Earnhardt’s face adorned cups of Long John Silver’s $2.99 Dale Jr. Crunchy Shrimp Cruiser from July 26 to Sept. 20. Long John Silver’s also sponsored the stock car co-owned by Earnhardt and driven by Martin Truex Jr. at two races and aired a TV commercial featuring Earnhardt and Truex.

Other firms portray their products as healthful by using athletes to promote them.

Bumble Bee Seafoods hired San Diego Padres third baseman Sean Burroughs to promote the healthful benefits of its canned tuna on a radio spot that aired during Padres games late this summer and early this fall.

Bumble Bee also ran a promotion called “Lunch with a Pro,” in which local schoolchildren wrote letters about why they adore baseball and the Padres. Burroughs visited three winners and their classmates, who were treated to a Bumble Bee tuna lunch.

“We were pleased with the results,” says John Stiker, the company’s senior VP of marketing and business development. “We were pleased with the cost-benefit ratio, too.”

That wasn’t the first time Bumble Bee used a sports figure to market its tuna. In 1999, the company tapped New York Jets head coach Bill Parcells, whose nickname is “The Big Tuna,” to do a radio spot during Jets games.

Sometimes, capitalizing on a celebrity-related event is all it takes to gain publicity.

In early 2003, when the Dallas Cowboys introduced Bill Parcells as their new head coach, Nick & Sam’s Steakhouse in Dallas ran a special in his honor called “The Big Tuna,” a 16-ounce tuna steak with a red-pepper mango sauce for $24 and a 22-ounce “cowboy” steak for $32. Diners who finished the entire meal got it for free.

“It generated a lot of media interest,” says Lisa Maxwell, sales and marketing manager for the 360-seat restaurant, “and it boosted restaurant traffic.”

In July, when the Boston Red Sox and New York Yankees were vying to trade for Arizona Diamondbacks pitcher Randy Johnson, Roger Berkowitz, president and CEO of Legal Sea Foods and a lifelong Red Sox fan, shipped 5.1 gallons of his clam chowder to Johnson.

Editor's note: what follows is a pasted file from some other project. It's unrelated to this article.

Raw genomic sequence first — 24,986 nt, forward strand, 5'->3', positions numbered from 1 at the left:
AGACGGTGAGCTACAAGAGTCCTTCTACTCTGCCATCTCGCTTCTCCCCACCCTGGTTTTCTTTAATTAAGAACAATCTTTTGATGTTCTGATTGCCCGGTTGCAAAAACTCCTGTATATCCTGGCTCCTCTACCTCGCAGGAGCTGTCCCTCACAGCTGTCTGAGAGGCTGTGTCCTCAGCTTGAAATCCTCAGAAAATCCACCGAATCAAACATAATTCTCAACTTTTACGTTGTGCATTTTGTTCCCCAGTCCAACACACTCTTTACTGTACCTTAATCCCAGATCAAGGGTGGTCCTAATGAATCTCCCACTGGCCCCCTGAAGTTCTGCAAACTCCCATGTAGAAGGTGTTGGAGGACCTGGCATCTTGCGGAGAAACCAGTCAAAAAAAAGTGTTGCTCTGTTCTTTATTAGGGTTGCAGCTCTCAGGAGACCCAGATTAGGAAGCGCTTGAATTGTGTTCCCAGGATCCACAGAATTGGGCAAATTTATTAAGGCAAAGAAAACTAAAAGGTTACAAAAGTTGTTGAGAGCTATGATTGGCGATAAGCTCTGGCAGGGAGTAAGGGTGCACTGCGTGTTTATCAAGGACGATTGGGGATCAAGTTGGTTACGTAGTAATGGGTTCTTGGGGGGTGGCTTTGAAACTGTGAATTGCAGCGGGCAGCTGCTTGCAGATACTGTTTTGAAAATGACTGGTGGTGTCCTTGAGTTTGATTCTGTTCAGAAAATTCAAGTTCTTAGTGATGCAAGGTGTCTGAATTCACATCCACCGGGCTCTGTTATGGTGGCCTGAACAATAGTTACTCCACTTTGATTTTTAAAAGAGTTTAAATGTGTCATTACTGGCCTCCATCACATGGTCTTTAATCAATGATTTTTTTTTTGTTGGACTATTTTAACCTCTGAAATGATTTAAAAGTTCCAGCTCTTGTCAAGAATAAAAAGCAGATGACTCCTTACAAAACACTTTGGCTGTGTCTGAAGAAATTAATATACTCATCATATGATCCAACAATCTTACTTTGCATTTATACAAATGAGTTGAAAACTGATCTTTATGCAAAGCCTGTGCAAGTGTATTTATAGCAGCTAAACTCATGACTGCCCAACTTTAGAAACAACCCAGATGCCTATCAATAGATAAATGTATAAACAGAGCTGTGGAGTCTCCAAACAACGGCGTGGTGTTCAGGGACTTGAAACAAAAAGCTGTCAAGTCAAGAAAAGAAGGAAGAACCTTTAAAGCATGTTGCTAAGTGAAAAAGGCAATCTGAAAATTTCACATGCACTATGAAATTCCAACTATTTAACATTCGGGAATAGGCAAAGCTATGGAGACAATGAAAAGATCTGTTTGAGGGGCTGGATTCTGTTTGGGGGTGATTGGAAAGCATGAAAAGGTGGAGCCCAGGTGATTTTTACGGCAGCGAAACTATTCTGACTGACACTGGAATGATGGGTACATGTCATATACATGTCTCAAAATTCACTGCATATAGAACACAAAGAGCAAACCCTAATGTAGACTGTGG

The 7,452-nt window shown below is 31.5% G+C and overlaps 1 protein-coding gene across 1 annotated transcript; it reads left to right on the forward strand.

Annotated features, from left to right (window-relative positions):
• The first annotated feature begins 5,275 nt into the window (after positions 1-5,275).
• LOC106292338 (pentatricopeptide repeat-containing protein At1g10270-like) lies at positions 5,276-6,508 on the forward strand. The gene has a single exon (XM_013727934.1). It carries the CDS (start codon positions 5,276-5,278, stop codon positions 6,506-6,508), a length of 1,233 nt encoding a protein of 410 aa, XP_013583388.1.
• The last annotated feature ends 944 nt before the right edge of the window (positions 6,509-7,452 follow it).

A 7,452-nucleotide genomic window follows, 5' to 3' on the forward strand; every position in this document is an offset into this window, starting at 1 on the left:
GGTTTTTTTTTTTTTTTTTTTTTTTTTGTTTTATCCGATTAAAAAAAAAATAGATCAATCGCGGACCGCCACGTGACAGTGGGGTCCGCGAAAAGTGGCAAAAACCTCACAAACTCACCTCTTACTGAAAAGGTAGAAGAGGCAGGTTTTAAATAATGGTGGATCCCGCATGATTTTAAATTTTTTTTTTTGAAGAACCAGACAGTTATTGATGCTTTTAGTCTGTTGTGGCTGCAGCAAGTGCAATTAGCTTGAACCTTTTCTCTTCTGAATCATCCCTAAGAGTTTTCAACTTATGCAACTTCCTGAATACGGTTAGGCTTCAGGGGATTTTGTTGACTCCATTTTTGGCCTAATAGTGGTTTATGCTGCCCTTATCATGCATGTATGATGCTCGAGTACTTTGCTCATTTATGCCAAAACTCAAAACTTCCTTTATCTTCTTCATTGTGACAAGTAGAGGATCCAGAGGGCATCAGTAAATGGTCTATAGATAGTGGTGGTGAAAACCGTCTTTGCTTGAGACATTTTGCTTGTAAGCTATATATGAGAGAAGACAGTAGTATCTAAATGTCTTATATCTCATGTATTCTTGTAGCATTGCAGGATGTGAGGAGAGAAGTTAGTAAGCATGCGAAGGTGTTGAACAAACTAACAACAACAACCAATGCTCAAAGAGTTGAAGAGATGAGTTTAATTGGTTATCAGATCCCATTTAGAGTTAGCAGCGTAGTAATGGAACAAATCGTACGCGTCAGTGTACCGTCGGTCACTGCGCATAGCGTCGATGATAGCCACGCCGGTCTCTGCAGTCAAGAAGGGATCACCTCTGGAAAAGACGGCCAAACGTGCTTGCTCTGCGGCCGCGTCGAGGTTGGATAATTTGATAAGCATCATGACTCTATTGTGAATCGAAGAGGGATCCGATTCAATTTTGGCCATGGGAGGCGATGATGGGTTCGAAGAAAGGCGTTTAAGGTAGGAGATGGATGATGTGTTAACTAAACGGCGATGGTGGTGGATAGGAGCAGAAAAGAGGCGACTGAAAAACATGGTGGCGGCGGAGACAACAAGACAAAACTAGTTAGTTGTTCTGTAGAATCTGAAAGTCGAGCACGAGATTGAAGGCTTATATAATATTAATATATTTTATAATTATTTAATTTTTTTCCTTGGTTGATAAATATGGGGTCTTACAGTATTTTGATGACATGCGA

The pitcher, who wears No. 51, had joked about being “torn between the Manhattan clam chowder and the Boston clam chowder.” Several media outlets reported the gift.

Occasionally, celebrity endorsements fall into marketers’ laps, as was the case for Chicken of the Sea in late 2003 when pop singer Jessica Simpson, while nibbling on its canned tuna during an episode of the MTV program “The Newlyweds,” asked, “Is it chicken or is it tuna?”

Countless gossip columnists discussed Simpson’s dimwitted question. Chicken of the Sea took advantage of the unexpected publicity by inviting Simpson to its San Diego headquarters, using her visit as an opportunity to further publicize the company’s products and history.

“In 1914 when the company was known by another name, we were the first to can 'light' tuna. So consumers would know to expect a mild-flavored whitefish that tasted similar to chicken, the company marketed it under the name Chicken of the Sea," said Don George, the company's senior VP of marketing.

Whether unexpected or planned, celebrity endorsements are a surefire way for seafood marketers to grab consumers' attention. And, if executed properly, such endorsements can influence consumers' purchasing decisions or revive a product's image.

January 2005 - SeaFood Business